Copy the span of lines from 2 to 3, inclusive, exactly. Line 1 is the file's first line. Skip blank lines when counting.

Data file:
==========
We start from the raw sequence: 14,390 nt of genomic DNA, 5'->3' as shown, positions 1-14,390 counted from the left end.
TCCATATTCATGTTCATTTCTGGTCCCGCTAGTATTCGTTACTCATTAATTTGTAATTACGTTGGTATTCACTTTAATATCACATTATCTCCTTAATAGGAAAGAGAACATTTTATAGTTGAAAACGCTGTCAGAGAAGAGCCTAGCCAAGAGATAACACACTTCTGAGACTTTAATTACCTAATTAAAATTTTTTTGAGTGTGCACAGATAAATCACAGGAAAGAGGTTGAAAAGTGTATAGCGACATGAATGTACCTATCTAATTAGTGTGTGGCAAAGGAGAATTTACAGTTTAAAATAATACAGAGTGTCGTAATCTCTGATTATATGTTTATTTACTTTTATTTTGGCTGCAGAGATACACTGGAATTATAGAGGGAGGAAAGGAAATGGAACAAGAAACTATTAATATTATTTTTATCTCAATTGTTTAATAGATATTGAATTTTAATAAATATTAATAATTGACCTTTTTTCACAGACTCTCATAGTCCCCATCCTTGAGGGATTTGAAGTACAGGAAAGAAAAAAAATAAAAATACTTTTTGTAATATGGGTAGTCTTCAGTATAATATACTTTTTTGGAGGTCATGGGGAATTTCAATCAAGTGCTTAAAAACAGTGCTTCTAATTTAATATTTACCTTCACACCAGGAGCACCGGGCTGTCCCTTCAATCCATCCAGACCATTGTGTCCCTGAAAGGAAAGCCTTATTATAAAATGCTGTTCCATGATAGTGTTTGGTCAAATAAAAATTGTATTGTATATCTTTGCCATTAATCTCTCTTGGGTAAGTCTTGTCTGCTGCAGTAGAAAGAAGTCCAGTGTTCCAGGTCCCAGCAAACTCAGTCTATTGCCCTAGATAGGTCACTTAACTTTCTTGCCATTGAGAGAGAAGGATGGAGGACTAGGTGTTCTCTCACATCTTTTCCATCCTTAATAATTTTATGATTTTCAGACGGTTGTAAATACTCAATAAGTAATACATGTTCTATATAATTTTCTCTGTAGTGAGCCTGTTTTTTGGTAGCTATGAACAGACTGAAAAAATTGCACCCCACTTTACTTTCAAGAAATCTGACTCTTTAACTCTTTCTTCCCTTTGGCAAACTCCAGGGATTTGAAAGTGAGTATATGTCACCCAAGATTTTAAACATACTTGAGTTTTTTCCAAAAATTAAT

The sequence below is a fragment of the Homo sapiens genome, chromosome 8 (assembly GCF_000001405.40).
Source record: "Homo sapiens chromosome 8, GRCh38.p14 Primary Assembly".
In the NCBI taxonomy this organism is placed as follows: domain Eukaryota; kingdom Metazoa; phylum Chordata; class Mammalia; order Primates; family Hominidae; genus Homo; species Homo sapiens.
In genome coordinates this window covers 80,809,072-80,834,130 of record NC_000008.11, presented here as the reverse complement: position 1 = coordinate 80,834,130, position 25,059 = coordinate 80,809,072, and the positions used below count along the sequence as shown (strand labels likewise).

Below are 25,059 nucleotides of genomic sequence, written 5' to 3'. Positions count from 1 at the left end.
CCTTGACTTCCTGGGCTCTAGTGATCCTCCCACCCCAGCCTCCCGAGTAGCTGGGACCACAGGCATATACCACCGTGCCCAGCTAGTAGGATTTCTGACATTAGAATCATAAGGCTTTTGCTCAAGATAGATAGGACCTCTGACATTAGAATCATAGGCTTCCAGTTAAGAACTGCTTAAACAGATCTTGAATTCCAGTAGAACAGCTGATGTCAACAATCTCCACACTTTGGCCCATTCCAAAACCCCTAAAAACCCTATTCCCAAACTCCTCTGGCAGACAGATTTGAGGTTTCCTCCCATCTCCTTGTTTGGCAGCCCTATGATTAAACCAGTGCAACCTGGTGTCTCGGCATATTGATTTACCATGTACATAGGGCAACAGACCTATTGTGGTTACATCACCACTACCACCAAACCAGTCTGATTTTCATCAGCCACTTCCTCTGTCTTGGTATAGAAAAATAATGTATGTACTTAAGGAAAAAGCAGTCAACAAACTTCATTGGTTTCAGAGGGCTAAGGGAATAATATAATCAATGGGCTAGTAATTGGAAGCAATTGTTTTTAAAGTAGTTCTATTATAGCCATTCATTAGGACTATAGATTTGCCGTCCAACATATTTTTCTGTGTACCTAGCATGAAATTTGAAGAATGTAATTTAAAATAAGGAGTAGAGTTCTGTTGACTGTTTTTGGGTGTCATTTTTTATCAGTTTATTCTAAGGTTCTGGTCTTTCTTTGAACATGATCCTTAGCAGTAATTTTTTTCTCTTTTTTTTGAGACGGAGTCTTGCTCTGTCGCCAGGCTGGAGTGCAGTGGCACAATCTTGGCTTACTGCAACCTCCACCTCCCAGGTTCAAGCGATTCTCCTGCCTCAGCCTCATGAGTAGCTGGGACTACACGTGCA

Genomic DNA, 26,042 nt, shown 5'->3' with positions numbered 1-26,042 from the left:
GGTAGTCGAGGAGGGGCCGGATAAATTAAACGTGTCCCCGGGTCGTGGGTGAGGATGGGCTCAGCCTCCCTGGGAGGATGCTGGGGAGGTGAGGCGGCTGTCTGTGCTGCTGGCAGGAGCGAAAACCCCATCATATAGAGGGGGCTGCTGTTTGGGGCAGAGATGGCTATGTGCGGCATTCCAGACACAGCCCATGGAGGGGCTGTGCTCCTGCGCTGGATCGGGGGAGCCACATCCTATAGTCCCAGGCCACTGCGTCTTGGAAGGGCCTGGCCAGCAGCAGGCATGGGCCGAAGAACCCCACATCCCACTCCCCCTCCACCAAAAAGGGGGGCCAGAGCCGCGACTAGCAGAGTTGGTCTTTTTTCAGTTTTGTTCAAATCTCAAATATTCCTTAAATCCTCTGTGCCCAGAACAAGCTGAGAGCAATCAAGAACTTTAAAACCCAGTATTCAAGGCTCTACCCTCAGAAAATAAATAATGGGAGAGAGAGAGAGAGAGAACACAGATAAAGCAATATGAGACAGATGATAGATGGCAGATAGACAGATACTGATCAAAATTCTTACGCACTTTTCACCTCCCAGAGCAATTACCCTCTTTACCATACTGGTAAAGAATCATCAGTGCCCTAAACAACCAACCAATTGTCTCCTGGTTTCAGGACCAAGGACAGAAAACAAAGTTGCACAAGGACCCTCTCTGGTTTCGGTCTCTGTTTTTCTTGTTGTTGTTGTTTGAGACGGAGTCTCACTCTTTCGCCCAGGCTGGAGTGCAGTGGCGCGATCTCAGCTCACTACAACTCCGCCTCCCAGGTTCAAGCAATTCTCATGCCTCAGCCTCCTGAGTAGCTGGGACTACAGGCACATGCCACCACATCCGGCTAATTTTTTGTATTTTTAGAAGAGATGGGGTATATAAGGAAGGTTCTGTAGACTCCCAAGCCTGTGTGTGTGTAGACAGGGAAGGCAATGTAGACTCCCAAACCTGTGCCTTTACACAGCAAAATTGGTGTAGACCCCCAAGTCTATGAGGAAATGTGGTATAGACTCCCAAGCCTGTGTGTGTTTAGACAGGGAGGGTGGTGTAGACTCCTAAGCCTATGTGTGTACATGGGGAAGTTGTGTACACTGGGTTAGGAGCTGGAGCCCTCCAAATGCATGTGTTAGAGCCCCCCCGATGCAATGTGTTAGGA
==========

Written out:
TCCATATTCATGTTCATTTCTGGTCCCGCTAGTATTCGTTACTCATTAATTTGTAATTACGTTGGTATTCACTTTAATATCACATTATCTCCTTAATAGGAAAGAGAACATTTTATAGTTGAAAACGCTGTCAGAGAAGAGCCTAGCCAAGAGATAACACACTTCTGAGACTTTAATTACCTAATTAAAATTTTTTTGAGTGTGCACAGATAAATCACAGGAAAGAGGTTGAAAAGTGTATAGCGACATGAATGTACCTATCTAATTAGTGTGTGGCAAAGGAGAATTTACAGTTTAAAATAATACAGAGTGTCGTAATCTCTGATTATATGTTTATTTACTTTTATTTTGGCTGCAGAGATACACTGGAATTATAGAGGGAGGAAAGGAAATGGAACAAGAAACTATTAATATTATTTTTATCTCAATTGTTTAATAGATATTGAATTTTAATAAATATTAATAATTGACCTTTTTTCACAGACTCTCATAGTCCCCATCCTTGAGGGATTTGAAGTACAGGAAAGAAAAAAAATAAAAATACTTTTTGTAATATGGGTAGTCTTCAGTATAATATACTTTTTTGGAGGTCATGGGGAATTTCAATCAAGTGCTTAAAAACAGTGCTTCTAATTTAATATTTACCTTCACACCAGGAGCACCGGGCTGTCCCTTCAATCCATCCAGACCATTGTGTCCCTGAAAGGAAAGCCTTATTATAAAATGCTGTTCCATGATAGTGTTTGGTCAAATAAAAATTGTATTGTATATCTTTGCCATTAATCTCTCTTGGGTAAGTCTTGTCTGCTGCAGTAGAAAGAAGTCCAGTGTTCCAGGTCCCAGCAAACTCAGTCTATTGCCCTAGATAGGTCACTTAACTTTCTTGCCATTGAGAGAGAAGGATGGAGGACTAGGTGTTCTCTCACATCTTTTCCATCCTTAATAATTTTATGATTTTCAGACGGTTGTAAATACTCAATAAGTAATACATGTTCTATATAATTTTCTCTGTAGTGAGCCTGTTTTTTGGTAGCTATGAACAGACTGAAAAAATTGCACCCCACTTTACTTTCAAGAAATCTGACTCTTTAACTCTTTCTTCCCTTTGGCAAACTCCAGGGATTTGAAAGTGAGTATATGTCACCCAAGATTTTAAACATACTTGAGTTTTTTCCAAAAATTAAT

The sequence below is a fragment of the Homo sapiens genome, chromosome 8 (assembly GCF_000001405.40).